What is the biggest challenge you face during your daily schedule?
It is very challenging to balance the fun stuff (making art) with the not-so-fun stuff (everything else). For all the time I get to spend actually creating art, I spend just as much time on packing, shipping, promoting, brainstorming, emailing, doing inventory and accounting tasks. It is amazing how much time the business side of things pulls me away from my studio.
What’s the hardest part about running your own business?
The hardest part is knowing that my income is a direct result of how hard I work and how much art I make. This can be scary during creative ruts when I can’t seem to get ideas to move from my head onto the canvas, and am left with a bunch of half-finished paintings and frustration. I have to remind myself not to try and force creativity, but to go out and live life and let it come back on its own.
What do you enjoy most about not having a day job?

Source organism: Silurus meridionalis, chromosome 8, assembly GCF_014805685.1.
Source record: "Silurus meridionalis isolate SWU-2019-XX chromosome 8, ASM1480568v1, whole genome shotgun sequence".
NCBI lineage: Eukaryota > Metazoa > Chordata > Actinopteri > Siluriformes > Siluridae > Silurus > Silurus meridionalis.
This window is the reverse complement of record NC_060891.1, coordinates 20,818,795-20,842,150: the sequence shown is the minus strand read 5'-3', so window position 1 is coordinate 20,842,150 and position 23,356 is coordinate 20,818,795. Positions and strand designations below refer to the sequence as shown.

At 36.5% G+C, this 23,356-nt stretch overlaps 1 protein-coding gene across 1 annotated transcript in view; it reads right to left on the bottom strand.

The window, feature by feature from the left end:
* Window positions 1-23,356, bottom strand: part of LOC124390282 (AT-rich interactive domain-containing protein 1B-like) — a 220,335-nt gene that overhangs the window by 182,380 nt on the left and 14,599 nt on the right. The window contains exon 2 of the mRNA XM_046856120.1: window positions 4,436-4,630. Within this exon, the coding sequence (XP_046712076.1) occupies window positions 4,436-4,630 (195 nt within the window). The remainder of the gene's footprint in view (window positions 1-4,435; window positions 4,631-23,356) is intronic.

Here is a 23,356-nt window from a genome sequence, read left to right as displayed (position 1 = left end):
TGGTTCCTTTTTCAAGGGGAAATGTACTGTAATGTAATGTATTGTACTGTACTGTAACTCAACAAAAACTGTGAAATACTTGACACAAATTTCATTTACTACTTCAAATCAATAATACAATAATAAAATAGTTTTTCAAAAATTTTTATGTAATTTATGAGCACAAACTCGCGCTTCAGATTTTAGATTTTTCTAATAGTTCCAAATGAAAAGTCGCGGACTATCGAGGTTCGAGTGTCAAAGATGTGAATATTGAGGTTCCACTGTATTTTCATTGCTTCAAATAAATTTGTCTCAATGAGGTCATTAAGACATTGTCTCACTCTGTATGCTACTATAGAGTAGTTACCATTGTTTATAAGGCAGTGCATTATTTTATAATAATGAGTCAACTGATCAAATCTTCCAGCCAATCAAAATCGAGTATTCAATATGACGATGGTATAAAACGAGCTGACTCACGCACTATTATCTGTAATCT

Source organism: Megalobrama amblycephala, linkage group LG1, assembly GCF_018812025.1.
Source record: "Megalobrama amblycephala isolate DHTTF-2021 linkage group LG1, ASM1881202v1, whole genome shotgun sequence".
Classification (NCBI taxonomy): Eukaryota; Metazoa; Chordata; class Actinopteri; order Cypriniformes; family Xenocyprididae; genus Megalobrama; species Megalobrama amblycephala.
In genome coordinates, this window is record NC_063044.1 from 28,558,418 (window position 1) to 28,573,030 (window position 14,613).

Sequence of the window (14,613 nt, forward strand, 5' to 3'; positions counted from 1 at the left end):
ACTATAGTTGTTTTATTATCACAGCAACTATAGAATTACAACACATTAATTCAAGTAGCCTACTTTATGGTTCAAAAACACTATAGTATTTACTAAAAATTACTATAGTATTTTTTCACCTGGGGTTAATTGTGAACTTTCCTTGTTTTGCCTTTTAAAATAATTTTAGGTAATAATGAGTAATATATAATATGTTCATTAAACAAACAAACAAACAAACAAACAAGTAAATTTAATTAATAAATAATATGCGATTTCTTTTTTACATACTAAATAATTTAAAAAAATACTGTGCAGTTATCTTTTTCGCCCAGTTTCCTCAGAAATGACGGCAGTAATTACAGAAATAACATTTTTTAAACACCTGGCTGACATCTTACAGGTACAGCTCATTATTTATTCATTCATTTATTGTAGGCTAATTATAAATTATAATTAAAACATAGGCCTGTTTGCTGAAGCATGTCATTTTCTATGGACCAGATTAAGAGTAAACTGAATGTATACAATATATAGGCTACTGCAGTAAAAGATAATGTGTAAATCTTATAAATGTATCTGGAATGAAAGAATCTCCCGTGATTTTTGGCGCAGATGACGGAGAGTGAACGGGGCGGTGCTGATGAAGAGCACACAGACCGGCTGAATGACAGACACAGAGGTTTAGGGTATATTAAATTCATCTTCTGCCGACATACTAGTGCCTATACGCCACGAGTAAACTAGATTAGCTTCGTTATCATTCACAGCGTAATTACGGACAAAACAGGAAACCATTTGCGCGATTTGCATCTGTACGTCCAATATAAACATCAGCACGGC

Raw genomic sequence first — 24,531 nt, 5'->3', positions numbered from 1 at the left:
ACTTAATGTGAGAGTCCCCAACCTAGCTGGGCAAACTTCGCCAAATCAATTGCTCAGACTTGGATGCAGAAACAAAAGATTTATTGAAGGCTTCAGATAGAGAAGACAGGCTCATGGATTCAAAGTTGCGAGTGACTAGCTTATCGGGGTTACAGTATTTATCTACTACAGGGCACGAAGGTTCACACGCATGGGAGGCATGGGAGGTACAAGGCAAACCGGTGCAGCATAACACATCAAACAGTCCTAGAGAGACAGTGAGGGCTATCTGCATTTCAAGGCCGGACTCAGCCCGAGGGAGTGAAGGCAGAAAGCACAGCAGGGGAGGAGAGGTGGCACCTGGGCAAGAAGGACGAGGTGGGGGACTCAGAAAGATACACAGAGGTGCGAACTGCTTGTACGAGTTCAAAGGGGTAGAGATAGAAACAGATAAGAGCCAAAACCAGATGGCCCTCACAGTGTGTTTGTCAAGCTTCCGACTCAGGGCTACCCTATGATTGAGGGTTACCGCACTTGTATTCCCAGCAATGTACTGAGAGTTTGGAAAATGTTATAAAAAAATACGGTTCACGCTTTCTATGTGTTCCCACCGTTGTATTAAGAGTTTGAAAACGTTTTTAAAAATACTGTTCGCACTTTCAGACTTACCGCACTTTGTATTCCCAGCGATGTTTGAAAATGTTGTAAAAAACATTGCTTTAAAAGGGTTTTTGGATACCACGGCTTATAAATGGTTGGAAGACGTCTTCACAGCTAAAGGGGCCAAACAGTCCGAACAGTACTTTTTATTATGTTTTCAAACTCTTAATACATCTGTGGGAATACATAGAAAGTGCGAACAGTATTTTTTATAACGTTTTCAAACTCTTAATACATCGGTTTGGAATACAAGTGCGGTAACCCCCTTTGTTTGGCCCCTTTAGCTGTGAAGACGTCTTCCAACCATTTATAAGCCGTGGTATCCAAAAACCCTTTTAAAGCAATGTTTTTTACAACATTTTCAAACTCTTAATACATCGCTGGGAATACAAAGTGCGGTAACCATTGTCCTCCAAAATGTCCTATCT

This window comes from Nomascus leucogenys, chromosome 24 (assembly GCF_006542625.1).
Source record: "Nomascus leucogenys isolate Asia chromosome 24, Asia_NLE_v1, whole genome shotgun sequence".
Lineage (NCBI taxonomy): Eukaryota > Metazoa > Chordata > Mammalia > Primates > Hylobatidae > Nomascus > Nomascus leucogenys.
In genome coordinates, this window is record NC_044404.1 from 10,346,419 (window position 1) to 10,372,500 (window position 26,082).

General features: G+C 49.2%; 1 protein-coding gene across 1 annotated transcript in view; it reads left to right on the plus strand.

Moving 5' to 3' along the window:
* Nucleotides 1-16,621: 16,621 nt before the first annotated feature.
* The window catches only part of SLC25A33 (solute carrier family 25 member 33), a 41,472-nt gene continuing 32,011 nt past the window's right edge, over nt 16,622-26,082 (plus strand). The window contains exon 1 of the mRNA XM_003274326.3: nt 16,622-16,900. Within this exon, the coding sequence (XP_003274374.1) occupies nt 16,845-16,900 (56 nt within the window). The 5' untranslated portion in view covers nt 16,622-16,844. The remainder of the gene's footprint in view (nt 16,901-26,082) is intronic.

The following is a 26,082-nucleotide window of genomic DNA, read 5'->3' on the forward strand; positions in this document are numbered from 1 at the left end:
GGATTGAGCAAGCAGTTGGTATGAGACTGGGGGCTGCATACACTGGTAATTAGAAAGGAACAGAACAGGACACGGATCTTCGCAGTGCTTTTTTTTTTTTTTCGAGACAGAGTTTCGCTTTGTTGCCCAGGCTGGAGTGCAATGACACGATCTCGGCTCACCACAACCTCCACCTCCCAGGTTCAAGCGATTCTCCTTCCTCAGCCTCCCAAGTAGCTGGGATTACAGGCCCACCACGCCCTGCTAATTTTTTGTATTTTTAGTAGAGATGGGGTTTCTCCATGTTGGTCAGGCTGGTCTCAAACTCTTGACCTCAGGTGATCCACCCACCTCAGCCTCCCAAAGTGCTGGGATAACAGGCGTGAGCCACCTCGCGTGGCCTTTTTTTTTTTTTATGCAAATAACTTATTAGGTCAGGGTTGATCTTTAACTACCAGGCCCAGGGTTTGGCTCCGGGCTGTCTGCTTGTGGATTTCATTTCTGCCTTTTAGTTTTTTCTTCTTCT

Sleeping in! No, just kidding, although that is a perk. I sometimes get a rush of inspiration that has me painting until 5 or 6 in the morning, so it is great to be able to make my own hours and capitalize on that inspiration when it comes.
I really enjoy knowing that I am now supporting myself by doing what I truly feel like I was born to do. The creative freedom is priceless. And although I’m working much longer and harder than I did in my previous job, the entire process of creating and selling my artwork is so fulfilling that it rarely ever feels like work.
What is the most exciting thing that has come out of selling your designs through Etsy?
The relationships I’ve formed with other artists and customers have been very inspiring. I never thought that something I made with my hands and heart could touch other people so strongly, but I often receive emails from people who have bought or been gifted a piece of my art telling me about the special meaning it holds for them. I’ve teared up more than once after reading an especially heartfelt email.
What advice would you give someone considering a similar path?